A group of hold-out artists on Friday came out in what may be a final protest against the demolition of an avant-garde art district in southeastern Beijing.
The Songzhuang art community, which has attracted cutting-edge artists from around the mid-1990s to its former factories and wackily designed modern buildings is, like so much else in China, threatened with imminent demolition.
"In the face of this unreasonable demolition of Songzhuang, I felt I should be there physically to support this action," said writer Wang Cang, who is close friends with many Songzhuang artists and attended Friday's protest.
He said police had dispersed the protesters, who included artists affected by the demolition plan, petitioners, and concerned academics and writers like himself.
People arriving to take part in the event were locked outside the gates, but remained to hurl verbal abuse at police, he said.
"There were police and state security police, and several police vehicles," he said. "After our numbers reached several dozen, they shut the gates."
"When my friends came, these thugs who looked like criminals shut them all outside, shoving us around."
"They snatched away one of my friends' cell phones," he said.
Wang said the protesters who remained inside sang songs, danced, held a barbecue, and staged performance art.
Artist Li Ke said the event had come to a premature end, however.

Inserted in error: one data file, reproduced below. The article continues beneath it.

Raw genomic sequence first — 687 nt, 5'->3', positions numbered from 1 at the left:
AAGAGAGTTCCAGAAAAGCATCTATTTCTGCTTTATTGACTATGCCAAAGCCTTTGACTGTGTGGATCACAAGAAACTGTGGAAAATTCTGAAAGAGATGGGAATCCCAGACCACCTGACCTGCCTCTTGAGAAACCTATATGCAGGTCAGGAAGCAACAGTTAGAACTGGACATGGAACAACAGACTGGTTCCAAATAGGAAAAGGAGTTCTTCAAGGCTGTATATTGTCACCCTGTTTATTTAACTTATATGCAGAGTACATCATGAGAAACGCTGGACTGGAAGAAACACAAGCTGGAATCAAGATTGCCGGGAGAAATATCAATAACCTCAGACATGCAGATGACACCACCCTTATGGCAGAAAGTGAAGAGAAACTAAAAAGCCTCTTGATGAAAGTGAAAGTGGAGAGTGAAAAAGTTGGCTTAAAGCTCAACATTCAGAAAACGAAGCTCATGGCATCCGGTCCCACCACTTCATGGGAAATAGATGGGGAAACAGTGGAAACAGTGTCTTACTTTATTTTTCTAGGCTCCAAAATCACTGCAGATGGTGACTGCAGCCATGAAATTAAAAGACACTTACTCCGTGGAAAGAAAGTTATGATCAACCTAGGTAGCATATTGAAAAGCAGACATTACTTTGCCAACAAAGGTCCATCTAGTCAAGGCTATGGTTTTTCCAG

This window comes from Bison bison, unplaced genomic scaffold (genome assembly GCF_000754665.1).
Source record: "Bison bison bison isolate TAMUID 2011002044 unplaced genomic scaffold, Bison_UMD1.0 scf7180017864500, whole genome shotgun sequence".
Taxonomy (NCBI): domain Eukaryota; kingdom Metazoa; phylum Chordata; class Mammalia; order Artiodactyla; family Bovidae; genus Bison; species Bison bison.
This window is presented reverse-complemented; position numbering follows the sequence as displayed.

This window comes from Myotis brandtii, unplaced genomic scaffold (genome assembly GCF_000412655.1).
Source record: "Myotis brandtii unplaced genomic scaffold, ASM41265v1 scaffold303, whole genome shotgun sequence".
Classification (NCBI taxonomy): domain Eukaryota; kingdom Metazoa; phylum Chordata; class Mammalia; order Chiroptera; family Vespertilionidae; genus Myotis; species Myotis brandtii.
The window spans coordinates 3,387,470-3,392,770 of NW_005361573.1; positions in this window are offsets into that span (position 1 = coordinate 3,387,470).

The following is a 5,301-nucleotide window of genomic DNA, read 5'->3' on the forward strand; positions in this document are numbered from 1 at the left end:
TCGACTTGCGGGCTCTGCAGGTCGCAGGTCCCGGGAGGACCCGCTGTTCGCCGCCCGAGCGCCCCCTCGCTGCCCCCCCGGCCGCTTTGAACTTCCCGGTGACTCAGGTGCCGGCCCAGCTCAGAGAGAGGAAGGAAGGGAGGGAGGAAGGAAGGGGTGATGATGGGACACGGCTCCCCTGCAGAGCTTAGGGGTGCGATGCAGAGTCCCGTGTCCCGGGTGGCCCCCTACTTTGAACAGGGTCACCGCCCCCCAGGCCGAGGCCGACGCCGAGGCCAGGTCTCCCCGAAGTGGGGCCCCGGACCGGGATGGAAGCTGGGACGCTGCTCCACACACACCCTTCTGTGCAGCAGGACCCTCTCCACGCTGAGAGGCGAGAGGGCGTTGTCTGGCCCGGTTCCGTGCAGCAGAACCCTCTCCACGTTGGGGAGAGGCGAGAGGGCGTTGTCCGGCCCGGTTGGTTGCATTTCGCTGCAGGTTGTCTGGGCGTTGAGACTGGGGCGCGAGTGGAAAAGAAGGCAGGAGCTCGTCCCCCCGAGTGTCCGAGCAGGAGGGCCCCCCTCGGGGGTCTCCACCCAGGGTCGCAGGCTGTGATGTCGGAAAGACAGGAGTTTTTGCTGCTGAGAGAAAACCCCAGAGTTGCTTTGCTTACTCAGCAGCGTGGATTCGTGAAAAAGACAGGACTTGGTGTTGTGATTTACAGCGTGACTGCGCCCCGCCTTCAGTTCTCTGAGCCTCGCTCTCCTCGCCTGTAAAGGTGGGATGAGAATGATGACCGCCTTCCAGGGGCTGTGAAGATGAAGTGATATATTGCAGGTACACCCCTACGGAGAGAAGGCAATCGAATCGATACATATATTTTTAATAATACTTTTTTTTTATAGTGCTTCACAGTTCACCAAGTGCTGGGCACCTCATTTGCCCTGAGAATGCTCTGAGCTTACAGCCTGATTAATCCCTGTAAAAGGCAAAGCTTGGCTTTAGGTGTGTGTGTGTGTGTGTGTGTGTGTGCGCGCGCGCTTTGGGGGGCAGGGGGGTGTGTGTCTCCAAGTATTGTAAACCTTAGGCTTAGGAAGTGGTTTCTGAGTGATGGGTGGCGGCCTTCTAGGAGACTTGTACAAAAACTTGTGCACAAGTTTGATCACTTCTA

"There's nothing happening now, because the people who wanted to come couldn't get in," she said.
She said local officials hadn't yet told local residents what date had been set for the demolition work.
"All I can do now is wait," Li said.
Officials say they plan to redevelop the area into residential property.
However, sources in the community said the demolition came after Songzhuang artists had become increasingly involved in rights activism in recent years.
In January, Beijing-based painter Liu Yi began work on a series of portraits of Tibetans who have set themselves ablaze in protest against Beijing’s rule in Tibetan regions, saying he wanted to document the plight of those “who died for human dignity.”
Liu Yi said he would go ahead with the black and white portraits in spite of a government ban on the topic.
Though the burnings themselves touch on political issues, Liu says that his own work reflects humanitarian concerns relating to the self-immolations.
So far, 109 Tibetans have burned themselves in protests challenging Chinese rule and calling for the return of the Dalai Lama, Tibet’s spiritual leader.
Last October, police in Beijing detained two artists after they carried a banner through the streets of the capital calling for the abolition of "re-education through labor."
Tibetan artist Kuang Laowu and collaborator Zhui Hun, known in the art world by his pseudonym Liu Jinxing, were criminally detained on charges of "gathering a crowd to disrupt social order."
Reported by Lin Jing for RFA's Cantonese service. Translated and written in English by Luisetta Mudie.